After the first four rounds of the 1980 FIM World Trials Championship, it’s quite ironic that it was Rathmell who was the best British rider in fourth position. He was carrying that form into the ‘home’ championship as he had one other thing on his mind. He wanted to repeat his double-header of the win at the Scottish Six Days Trial, the first for Montesa, and the British title in 1979.
Under the eyes of the ACU Steward, Les Davis, and the official starter, John Roberts, he started out on the Montesa with one thing on his mind after losing out on the tie-break decider for the victory at the previous championship round the Lomax Trial – and that was winning!
The Clerk of the Course for the solo riders was Dave Lewis assisted by Terry Price, and they had made some changes to the previous year’s events to make the hazards more ‘nagdery’ and tight in order to extract more marks from the entry.
With the sun shining down, Rathmell started confidently and, step by step as the day progressed, he managed to open up an early lead using single marks to his advantage to avoid the five-mark penalties for a stop in the tighter hazards. The advantage over second-placed Martin Lampkin at the close of the day was a clear 11 marks and, as we have seen in the past, when a top rider is on top form he is very hard to beat and in South Wales that man was Rathmell.
A CLOSE SECOND
As in any competition, every mark counts, and the battle for second position was a very close affair. No one knew at the time, as it was to be revealed over the next couple of weeks, but this would be Martin Lampkin’s last British Championship outing on a Bultaco. He loved his 370cc model for its torque and brute power, and he used it to his advantage up the steep Welsh hillside to hold off Nigel Birkett by a single mark. At last, Birkett had shown the form he knew was still there, and he was happy to be back in the top three championship positions once again. In truth, Nigel had not taken to the new Montesa Cota 349 and his championship year had, by his admission, it had not gone to plan; it reflected in his results.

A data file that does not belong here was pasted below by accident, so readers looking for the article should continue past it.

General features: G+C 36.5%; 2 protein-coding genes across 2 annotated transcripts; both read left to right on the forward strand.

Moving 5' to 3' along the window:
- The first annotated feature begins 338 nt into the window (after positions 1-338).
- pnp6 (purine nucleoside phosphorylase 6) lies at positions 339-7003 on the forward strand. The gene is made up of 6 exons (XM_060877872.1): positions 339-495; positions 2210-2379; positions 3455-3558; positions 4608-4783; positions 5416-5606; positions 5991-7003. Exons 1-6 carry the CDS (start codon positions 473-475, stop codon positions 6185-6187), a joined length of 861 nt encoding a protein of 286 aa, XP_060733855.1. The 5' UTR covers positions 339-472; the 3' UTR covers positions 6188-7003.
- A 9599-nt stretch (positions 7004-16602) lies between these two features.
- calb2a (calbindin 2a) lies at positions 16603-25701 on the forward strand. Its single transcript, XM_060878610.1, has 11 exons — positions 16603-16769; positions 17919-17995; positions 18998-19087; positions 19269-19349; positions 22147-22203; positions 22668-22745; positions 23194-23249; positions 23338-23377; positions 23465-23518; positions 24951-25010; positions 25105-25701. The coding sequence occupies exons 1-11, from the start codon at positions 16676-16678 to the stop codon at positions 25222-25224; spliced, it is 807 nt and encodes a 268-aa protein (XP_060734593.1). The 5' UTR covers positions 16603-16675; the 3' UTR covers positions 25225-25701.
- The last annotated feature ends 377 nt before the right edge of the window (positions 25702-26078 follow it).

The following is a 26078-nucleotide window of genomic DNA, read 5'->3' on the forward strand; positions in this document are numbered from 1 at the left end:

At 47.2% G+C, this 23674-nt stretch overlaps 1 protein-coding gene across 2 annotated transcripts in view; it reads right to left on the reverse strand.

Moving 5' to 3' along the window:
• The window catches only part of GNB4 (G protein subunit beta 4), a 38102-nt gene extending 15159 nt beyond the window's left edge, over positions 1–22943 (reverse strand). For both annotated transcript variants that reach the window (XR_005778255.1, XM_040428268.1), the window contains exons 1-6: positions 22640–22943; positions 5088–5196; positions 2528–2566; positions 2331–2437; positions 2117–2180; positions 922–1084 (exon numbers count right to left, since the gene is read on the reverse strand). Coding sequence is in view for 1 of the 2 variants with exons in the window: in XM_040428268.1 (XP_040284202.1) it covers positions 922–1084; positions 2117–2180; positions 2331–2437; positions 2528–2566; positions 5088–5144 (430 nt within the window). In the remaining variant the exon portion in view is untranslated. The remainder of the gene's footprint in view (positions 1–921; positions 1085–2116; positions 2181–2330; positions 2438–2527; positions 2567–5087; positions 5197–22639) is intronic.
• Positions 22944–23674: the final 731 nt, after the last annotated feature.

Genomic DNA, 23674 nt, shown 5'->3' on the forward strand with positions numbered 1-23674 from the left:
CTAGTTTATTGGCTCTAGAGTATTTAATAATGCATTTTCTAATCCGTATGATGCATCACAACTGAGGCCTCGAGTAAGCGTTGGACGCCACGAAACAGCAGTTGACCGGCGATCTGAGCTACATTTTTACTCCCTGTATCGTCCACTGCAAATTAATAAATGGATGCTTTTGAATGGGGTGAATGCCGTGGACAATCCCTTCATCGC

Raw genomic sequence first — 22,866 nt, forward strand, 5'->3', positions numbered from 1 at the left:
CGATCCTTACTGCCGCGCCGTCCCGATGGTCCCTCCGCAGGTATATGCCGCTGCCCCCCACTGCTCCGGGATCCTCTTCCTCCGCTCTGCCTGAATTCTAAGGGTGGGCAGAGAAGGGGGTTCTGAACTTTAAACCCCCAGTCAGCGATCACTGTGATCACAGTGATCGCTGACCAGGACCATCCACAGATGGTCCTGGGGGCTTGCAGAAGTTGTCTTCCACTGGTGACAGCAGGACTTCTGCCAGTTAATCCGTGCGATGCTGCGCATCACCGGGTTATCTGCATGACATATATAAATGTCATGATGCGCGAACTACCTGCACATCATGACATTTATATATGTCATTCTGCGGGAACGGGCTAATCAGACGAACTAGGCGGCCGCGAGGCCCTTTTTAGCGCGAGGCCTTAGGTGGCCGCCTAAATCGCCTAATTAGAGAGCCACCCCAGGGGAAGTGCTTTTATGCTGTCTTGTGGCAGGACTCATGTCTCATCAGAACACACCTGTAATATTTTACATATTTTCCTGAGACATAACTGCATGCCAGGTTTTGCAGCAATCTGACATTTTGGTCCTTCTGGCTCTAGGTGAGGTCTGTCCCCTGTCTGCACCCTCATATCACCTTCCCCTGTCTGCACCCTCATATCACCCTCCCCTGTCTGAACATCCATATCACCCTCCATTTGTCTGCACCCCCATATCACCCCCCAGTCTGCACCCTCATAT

The Cota 349 was a longer machine than the Montesa Cota 348, and this did not suit his style of riding.
After the elation of his surprise win in February at round two of the FIM World Trials Championship in Great Britain, Mick Andrews was soon brought down to earth the following week when he had his machine stolen the night before round three in Belgium! Majesty man John E Shirt had interrupted his busy production schedule to build Andrews a new machine. He was very happy with fourth place, proving his competitiveness in front of the younger riders.
JAPAN’S RISING SON